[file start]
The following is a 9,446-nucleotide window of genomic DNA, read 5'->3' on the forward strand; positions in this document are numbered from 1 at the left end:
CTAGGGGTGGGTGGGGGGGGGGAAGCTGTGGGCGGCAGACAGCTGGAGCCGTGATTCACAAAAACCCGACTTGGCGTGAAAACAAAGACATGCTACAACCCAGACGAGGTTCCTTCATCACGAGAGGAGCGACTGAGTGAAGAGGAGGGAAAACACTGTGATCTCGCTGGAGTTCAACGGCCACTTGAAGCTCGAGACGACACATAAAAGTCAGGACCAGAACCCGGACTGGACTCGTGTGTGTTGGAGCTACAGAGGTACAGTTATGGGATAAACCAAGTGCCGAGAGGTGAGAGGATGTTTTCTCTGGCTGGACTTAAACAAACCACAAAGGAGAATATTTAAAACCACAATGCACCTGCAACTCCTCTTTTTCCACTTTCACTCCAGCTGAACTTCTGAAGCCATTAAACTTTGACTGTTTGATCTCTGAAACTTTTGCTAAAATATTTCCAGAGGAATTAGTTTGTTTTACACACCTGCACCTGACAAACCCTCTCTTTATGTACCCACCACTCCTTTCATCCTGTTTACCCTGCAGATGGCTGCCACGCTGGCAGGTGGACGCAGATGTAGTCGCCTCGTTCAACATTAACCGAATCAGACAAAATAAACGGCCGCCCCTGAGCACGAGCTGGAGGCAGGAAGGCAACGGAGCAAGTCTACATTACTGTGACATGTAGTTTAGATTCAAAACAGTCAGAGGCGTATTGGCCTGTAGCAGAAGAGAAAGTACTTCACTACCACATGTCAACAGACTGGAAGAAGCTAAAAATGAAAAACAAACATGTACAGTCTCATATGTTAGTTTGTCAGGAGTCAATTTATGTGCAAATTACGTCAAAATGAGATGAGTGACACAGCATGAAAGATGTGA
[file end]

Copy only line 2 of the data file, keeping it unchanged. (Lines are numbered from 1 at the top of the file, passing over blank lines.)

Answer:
CTAGGGGTGGGTGGGGGGGGGGAAGCTGTGGGCGGCAGACAGCTGGAGCCGTGATTCACAAAAACCCGACTTGGCGTGAAAACAAAGACATGCTACAACCCAGACGAGGTTCCTTCATCACGAGAGGAGCGACTGAGTGAAGAGGAGGGAAAACACTGTGATCTCGCTGGAGTTCAACGGCCACTTGAAGCTCGAGACGACACATAAAAGTCAGGACCAGAACCCGGACTGGACTCGTGTGTGTTGGAGCTACAGAGGTACAGTTATGGGATAAACCAAGTGCCGAGAGGTGAGAGGATGTTTTCTCTGGCTGGACTTAAACAAACCACAAAGGAGAATATTTAAAACCACAATGCACCTGCAACTCCTCTTTTTCCACTTTCACTCCAGCTGAACTTCTGAAGCCATTAAACTTTGACTGTTTGATCTCTGAAACTTTTGCTAAAATATTTCCAGAGGAATTAGTTTGTTTTACACACCTGCACCTGACAAACCCTCTCTTTATGTACCCACCACTCCTTTCATCCTGTTTACCCTGCAGATGGCTGCCACGCTGGCAGGTGGACGCAGATGTAGTCGCCTCGTTCAACATTAACCGAATCAGACAAAATAAACGGCCGCCCCTGAGCACGAGCTGGAGGCAGGAAGGCAACGGAGCAAGTCTACATTACTGTGACATGTAGTTTAGATTCAAAACAGTCAGAGGCGTATTGGCCTGTAGCAGAAGAGAAAGTACTTCACTACCACATGTCAACAGACTGGAAGAAGCTAAAAATGAAAAACAAACATGTACAGTCTCATATGTTAGTTTGTCAGGAGTCAATTTATGTGCAAATTACGTCAAAATGAGATGAGTGACACAGCATGAAAGATGTGA